Connecting Across Six Feet of Separation

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Thanks, Voni!

Even keeping six feet of separation, people find ways to reach out and help others during the coronavirus crisis. This morning’s email brought news from the Union Park District Council, our St. Paul neighborhood organization.

“If you or someone you know is immunocompromised, elderly, sick, or otherwise concerned for any reason and needs help during this outbreak of the coronavirus–your neighbors want to help you!”

The district council will connect people who want to help and people who need help.

Later in the morning, I talked to one of my sisters, who told me about making masks—for home use, for neighbors, for nurses and medical personnel. The Blue Cross blog has information and links to super-simple patterns and directions. (Yes, N-95 masks are the most needed, but there are not enough for doctors and nurses who need them—and a simple mask is better than no mask at all.)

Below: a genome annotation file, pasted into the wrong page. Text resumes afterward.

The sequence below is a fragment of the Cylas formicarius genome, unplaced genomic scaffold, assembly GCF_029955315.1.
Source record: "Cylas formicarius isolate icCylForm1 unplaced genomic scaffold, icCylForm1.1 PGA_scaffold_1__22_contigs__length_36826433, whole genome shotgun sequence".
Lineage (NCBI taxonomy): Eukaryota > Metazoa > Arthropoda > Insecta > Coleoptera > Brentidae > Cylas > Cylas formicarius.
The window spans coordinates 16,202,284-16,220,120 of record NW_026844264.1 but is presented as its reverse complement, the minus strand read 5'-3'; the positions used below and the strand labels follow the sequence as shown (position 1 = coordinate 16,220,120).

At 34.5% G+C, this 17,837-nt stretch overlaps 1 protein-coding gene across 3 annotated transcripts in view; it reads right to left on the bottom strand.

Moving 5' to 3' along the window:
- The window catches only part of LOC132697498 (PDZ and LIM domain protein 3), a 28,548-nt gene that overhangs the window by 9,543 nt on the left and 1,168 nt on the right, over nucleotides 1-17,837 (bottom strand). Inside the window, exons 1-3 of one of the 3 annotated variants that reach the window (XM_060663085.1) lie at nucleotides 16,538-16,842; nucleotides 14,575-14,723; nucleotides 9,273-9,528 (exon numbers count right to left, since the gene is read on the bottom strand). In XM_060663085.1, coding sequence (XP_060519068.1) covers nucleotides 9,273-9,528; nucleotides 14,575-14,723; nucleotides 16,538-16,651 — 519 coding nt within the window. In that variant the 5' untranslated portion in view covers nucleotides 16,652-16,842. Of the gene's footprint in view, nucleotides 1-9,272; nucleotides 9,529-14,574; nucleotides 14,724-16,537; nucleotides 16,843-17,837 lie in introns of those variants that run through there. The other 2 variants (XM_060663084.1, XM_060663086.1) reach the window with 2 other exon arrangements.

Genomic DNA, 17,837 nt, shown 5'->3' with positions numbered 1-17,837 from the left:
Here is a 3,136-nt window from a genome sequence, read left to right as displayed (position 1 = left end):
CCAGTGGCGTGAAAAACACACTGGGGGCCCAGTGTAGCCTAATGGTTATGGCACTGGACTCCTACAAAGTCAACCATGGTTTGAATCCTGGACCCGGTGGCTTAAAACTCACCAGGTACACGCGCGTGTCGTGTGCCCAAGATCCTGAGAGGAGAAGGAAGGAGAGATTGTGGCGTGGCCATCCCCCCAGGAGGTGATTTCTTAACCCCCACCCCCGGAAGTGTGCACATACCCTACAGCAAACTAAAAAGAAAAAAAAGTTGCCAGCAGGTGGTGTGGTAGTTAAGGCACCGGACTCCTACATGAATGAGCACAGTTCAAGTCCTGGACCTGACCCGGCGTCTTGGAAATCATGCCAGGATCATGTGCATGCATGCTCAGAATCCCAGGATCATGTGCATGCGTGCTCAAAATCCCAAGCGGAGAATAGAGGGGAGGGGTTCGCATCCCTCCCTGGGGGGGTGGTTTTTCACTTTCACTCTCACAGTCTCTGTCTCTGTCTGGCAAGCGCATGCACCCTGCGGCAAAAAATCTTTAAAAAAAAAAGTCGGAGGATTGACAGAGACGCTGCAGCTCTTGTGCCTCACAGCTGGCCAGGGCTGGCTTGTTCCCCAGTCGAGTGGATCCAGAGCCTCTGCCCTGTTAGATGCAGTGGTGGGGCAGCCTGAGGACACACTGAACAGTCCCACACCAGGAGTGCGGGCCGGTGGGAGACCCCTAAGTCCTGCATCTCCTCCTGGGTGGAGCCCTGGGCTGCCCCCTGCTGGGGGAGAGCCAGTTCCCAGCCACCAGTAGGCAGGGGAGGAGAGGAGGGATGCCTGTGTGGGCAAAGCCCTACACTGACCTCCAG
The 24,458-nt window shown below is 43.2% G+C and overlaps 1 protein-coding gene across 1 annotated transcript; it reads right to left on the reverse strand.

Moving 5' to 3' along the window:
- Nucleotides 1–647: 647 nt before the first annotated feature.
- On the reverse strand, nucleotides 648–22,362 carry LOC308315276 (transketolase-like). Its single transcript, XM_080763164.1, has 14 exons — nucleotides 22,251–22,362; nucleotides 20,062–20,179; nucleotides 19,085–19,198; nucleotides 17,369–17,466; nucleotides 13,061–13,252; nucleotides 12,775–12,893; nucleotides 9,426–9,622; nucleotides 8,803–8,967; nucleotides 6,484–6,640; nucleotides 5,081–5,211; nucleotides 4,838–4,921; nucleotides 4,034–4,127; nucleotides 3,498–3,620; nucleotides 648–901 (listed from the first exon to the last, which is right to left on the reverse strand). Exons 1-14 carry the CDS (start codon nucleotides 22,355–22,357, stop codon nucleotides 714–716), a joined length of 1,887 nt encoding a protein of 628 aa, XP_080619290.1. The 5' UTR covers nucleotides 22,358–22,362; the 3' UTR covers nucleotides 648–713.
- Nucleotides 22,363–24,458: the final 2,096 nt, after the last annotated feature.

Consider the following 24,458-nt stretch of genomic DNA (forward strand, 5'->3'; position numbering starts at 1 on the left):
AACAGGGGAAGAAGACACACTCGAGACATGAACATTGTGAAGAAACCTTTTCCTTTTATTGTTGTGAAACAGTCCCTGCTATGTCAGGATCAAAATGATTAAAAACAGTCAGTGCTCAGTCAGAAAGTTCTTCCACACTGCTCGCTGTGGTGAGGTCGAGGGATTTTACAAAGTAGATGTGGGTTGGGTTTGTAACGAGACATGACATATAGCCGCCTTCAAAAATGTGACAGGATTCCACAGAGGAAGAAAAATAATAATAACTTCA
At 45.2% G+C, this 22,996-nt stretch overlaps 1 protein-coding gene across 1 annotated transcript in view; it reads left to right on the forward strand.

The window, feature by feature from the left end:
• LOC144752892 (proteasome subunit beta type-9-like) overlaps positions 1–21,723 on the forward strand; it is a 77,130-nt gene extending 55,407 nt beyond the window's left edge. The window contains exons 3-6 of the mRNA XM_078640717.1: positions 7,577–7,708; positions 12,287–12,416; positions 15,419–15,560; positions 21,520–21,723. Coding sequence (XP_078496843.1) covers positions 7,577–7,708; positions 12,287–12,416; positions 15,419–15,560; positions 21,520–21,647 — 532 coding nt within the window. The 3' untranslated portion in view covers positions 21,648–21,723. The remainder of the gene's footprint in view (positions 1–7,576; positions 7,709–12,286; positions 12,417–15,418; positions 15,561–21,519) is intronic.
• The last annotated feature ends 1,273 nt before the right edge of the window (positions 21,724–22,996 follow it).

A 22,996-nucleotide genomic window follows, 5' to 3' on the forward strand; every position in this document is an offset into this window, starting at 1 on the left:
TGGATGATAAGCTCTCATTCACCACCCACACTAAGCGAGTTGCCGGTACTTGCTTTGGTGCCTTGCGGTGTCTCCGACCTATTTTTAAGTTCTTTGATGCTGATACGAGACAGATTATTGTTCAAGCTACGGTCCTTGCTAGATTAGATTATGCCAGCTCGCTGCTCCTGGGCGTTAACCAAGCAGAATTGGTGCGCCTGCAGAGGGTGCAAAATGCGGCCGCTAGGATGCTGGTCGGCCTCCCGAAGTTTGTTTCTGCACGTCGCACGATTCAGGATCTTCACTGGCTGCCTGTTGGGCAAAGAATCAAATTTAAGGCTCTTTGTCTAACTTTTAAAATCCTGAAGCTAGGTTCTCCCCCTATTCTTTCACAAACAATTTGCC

Earlier this week, I got lucky: a friend said she would pick up cookies from my front porch and deliver them to a homeless shelter. I made a double batch of oatmeal-raisin cookies, and felt so good to be able to send something sweet to someone who needed a lift!

Money always helps. The Washington Post has a list of national organizations that need help. Whatever local or national organizations you usually support probably need more help right now, especially food shelves and homeless shelters and health-care organizations.

Many immigrants don’t qualify for any state or federal support AND because of COVID19 are pushed deeper into the shadows with little or few resources available to meet their immediate needs. You can help them through the Minnesota Immigrant Families COVID-19 Fund.

Wash your hands. Stay at home. Keep six feet of separation between you and the next person.

The experts call that six feet of separation by a discouraging name: “social distancing.” We need physical distancing, but that does not have to mean social distancing. We need social connection, and we are finding it, in ways that range from phone calls to family to virtual meetings with work teams to making masks and delivering groceries. In the darkest times, human kindness still shines a light of hope for us all.

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